The biggest sanction facing regional governments who may want to shirk responsibilities to the Caribbean Single Market Economy (CSME) is the poor performance of countries acting alone.
That, at least to Barbados Prime Minister Mia Mottley, would be the biggest impetus for member countries to support the goals of the single market economy to propel the goals of freedom of movement for people, goods, information and capital. As proof, Mottley cited the predicted economic contraction of the United Kingdom after a Brexit plan is implemented and the country withdraws from the European Union.
Mottley, chair of the CSME for the next three years, briefed the media on Tuesday evening at the Hilton, St Ann’s after a marathon meeting among regional leaders to hammer out an implementation plan and timeline to achieve CSME goals – culminating in 2021 with the free movement of people within the region.
“We are always stronger working together. The real truth of the Caribbean is that it is underpopulated compared to other regions in the world, so our problem is how best to boost population, boost growth and do so by allowing our people to move around such that where the skills are needed, they can be provided first and foremost by our people,” Mottley said.
Artificial barriers have been added to ocean distances, she said, and while that physical impediment can’t be changed, the artificial ones can. “We have to act in the singular interest of our nations and community,” she said.
The two-day meeting on CSME was spurred by the findings of a report prepared by former Jamaican prime minister Bruce Golding, at the behest of current PM Andrew Holness, which suggested that if that country could not find significant benefit from CSME membership within the next five years, Caricom's second biggest economy would consider pulling out – the region’s very own “Jexit.”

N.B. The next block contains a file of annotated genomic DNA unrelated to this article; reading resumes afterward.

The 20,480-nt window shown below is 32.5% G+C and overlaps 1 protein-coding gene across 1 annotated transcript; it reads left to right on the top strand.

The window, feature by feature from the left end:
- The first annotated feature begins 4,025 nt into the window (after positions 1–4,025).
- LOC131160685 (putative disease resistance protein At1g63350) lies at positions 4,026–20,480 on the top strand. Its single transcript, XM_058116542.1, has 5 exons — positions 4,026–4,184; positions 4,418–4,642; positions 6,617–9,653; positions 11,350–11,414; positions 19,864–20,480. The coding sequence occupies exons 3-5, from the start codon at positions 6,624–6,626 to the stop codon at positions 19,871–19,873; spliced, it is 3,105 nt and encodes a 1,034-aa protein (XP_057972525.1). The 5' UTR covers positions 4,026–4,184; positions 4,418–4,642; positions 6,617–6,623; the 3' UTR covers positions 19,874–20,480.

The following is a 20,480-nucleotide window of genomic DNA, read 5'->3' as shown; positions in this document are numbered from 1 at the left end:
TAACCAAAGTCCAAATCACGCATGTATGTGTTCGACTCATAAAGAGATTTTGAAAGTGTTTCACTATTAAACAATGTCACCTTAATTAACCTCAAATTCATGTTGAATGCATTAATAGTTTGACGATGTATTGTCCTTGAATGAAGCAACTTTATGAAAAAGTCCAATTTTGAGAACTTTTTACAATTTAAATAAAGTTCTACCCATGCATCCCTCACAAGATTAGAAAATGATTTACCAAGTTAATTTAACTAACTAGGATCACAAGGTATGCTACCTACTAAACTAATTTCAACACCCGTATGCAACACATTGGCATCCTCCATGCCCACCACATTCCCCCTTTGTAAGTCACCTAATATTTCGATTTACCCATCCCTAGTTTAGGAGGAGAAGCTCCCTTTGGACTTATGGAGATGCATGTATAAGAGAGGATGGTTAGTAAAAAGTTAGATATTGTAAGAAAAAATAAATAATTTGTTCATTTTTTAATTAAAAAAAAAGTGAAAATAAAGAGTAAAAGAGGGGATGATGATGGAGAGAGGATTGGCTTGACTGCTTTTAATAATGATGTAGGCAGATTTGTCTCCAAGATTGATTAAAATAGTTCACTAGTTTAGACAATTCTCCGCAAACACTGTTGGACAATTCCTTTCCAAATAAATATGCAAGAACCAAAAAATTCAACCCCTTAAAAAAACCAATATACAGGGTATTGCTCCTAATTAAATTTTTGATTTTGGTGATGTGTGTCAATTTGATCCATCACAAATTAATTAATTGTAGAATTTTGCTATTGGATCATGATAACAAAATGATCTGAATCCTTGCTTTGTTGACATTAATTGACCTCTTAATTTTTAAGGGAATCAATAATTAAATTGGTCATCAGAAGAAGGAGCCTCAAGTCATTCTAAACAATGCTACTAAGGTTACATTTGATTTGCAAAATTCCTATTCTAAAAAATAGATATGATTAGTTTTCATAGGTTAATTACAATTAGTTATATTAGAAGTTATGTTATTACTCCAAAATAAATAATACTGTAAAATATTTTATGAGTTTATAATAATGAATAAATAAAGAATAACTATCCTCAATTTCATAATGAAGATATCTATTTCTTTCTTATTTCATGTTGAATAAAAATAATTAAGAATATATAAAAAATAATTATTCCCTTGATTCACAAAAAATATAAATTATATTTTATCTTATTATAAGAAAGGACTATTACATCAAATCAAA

[caption id="attachment_740259" align="alignnone" width="600"] Jamaica Prime Minister Andrew Holness[/caption]
Holness presented the report, first to his parliament, which approved ten of the 33 findings, and then to a Caricom Heads of Government meeting in Montego Bay, Jamaica in January. TT Prime Minister, Dr Keith Rowley, finding the possibility of Jexit too critical and urgent for the region, and five years too long to deal with it, suggested this past week’s special meeting, hosted by him, and with one specific purpose–to discuss the future of CSME.
“Many people are concerned about the impact of climate. We have too many climate refugees within the region. Then there is the unfortunate determination of the Organisation for Economic Co-Operation and Development (OECD) and EU that threatens to destabilise many governments in the region (with tax compliance and possible de-risking) in terms of stability of revenue. (There’s also) the uncertainty of trade wars and rise of nationalism in the world today. Against that background we have to create stability and predictability for our citizens,” Mottley said.
As chair, she wasted no time working out a plan of action, including partnership with the private sector and labour, making them associate members of Caricom and allowing them to sit at the table during meetings. Parties have also established four main sectors to target for development – renewable energy, agriculture and food security, information and communication technology and maritime and air transport.